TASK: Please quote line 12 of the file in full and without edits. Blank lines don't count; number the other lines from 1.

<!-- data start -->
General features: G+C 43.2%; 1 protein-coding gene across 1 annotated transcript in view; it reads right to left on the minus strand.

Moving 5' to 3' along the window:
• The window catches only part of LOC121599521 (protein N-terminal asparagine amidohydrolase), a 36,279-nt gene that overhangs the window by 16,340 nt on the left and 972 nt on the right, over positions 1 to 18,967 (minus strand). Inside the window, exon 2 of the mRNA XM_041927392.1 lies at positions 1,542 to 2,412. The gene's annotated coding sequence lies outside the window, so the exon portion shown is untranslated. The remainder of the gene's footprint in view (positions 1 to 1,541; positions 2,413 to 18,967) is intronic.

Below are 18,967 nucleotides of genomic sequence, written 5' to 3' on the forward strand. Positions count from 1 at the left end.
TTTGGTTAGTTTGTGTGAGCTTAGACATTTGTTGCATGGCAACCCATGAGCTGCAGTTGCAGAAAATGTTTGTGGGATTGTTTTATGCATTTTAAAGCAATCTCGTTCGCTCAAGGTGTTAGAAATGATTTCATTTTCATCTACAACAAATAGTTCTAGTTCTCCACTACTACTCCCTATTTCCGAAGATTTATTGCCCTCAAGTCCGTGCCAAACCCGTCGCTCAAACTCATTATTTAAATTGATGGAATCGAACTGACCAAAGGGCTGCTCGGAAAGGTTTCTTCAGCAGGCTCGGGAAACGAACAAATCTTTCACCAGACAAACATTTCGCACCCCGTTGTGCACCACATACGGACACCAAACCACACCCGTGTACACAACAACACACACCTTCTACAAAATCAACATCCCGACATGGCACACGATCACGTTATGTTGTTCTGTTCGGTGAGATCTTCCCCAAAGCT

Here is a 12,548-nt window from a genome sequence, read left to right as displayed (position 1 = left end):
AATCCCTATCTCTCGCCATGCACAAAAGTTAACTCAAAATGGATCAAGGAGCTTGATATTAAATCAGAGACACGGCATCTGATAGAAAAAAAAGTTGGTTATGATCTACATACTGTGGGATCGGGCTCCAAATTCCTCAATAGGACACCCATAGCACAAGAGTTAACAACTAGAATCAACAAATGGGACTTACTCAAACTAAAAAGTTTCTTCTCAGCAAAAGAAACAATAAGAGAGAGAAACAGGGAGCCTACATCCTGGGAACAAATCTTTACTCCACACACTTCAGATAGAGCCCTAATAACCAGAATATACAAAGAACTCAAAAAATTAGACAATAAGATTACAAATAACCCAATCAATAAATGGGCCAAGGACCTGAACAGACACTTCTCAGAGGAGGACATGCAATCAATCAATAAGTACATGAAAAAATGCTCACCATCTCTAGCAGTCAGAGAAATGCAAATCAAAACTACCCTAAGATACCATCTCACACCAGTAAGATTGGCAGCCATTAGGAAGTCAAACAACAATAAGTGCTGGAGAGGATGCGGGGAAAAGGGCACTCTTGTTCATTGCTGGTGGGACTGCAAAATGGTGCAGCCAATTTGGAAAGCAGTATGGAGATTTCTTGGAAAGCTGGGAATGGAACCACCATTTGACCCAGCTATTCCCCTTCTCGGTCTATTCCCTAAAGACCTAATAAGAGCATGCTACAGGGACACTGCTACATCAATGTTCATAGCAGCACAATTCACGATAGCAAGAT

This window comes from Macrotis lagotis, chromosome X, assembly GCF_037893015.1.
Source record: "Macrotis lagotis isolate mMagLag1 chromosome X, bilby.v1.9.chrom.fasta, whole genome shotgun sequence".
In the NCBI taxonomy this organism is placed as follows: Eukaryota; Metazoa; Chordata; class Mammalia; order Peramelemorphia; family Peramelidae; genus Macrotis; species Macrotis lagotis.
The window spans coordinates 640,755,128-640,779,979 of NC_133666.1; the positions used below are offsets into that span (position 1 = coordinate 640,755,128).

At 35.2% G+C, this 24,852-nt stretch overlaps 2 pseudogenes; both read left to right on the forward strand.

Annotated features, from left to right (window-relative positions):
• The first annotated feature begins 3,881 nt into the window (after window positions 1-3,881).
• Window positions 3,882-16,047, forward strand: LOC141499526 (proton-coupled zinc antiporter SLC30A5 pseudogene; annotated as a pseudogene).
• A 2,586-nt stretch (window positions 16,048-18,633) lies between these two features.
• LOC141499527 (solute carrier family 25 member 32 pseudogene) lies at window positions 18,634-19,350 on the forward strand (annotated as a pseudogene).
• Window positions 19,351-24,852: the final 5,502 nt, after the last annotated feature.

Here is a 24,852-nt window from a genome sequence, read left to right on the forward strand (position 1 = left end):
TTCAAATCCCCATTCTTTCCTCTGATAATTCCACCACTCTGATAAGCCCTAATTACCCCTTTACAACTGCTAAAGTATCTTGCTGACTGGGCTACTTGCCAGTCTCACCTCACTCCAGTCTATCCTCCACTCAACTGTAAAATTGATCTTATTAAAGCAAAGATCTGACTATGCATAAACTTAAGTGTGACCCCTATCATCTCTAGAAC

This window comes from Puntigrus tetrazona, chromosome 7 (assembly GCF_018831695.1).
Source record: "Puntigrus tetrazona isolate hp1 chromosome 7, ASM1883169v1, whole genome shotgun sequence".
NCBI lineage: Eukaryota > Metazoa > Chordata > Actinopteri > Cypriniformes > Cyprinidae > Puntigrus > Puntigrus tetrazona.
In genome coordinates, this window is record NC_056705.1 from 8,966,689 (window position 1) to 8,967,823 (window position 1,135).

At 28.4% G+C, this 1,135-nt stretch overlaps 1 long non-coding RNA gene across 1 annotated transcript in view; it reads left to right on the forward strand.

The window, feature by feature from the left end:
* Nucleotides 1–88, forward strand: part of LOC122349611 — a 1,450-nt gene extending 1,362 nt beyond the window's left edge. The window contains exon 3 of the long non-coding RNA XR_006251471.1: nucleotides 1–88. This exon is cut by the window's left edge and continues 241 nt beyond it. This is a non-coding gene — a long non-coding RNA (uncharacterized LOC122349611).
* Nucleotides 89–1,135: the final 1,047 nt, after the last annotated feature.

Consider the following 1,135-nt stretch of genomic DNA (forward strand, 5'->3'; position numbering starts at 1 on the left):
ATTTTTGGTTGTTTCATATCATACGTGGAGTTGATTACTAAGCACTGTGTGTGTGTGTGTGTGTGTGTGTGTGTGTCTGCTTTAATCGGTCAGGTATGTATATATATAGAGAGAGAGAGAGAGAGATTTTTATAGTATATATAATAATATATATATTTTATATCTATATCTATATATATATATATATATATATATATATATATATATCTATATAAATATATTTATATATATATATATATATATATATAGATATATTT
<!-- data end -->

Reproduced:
At 35.2% G+C, this 24,852-nt stretch overlaps 2 pseudogenes; both read left to right on the forward strand.